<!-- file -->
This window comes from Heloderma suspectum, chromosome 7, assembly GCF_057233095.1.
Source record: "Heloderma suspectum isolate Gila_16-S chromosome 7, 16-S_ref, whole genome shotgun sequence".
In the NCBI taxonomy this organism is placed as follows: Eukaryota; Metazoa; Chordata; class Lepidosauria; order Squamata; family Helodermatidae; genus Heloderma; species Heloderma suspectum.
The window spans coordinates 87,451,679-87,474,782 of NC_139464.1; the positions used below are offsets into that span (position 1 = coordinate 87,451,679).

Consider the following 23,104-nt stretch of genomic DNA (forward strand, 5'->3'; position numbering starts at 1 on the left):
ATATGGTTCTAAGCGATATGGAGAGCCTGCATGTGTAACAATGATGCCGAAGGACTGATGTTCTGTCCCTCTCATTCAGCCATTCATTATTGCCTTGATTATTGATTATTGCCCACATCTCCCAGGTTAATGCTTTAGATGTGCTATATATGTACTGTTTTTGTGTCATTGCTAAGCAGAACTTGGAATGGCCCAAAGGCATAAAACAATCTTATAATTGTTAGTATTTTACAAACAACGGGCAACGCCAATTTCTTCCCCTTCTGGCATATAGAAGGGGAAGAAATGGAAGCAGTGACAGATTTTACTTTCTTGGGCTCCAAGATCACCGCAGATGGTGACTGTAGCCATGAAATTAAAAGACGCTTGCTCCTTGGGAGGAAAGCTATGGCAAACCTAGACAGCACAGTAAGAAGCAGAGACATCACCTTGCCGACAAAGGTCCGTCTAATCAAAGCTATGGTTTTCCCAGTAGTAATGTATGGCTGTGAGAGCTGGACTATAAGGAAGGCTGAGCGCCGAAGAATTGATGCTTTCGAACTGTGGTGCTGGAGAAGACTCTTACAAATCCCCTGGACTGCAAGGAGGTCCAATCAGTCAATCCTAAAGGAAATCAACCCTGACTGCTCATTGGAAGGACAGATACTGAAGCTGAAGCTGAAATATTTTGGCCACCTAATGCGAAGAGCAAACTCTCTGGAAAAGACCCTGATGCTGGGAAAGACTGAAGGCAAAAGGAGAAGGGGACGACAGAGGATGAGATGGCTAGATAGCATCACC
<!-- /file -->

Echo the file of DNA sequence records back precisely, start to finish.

This window comes from Heloderma suspectum, chromosome 7, assembly GCF_057233095.1.
Source record: "Heloderma suspectum isolate Gila_16-S chromosome 7, 16-S_ref, whole genome shotgun sequence".
In the NCBI taxonomy this organism is placed as follows: Eukaryota; Metazoa; Chordata; class Lepidosauria; order Squamata; family Helodermatidae; genus Heloderma; species Heloderma suspectum.
The window spans coordinates 87,451,679-87,474,782 of NC_139464.1; the positions used below are offsets into that span (position 1 = coordinate 87,451,679).

Consider the following 23,104-nt stretch of genomic DNA (forward strand, 5'->3'; position numbering starts at 1 on the left):
ATATGGTTCTAAGCGATATGGAGAGCCTGCATGTGTAACAATGATGCCGAAGGACTGATGTTCTGTCCCTCTCATTCAGCCATTCATTATTGCCTTGATTATTGATTATTGCCCACATCTCCCAGGTTAATGCTTTAGATGTGCTATATATGTACTGTTTTTGTGTCATTGCTAAGCAGAACTTGGAATGGCCCAAAGGCATAAAACAATCTTATAATTGTTAGTATTTTACAAACAACGGGCAACGCCAATTTCTTCCCCTTCTGGCATATAGAAGGGGAAGAAATGGAAGCAGTGACAGATTTTACTTTCTTGGGCTCCAAGATCACCGCAGATGGTGACTGTAGCCATGAAATTAAAAGACGCTTGCTCCTTGGGAGGAAAGCTATGGCAAACCTAGACAGCACAGTAAGAAGCAGAGACATCACCTTGCCGACAAAGGTCCGTCTAATCAAAGCTATGGTTTTCCCAGTAGTAATGTATGGCTGTGAGAGCTGGACTATAAGGAAGGCTGAGCGCCGAAGAATTGATGCTTTCGAACTGTGGTGCTGGAGAAGACTCTTACAAATCCCCTGGACTGCAAGGAGGTCCAATCAGTCAATCCTAAAGGAAATCAACCCTGACTGCTCATTGGAAGGACAGATACTGAAGCTGAAGCTGAAATATTTTGGCCACCTAATGCGAAGAGCAAACTCTCTGGAAAAGACCCTGATGCTGGGAAAGACTGAAGGCAAAAGGAGAAGGGGACGACAGAGGATGAGATGGCTAGATAGCATCACC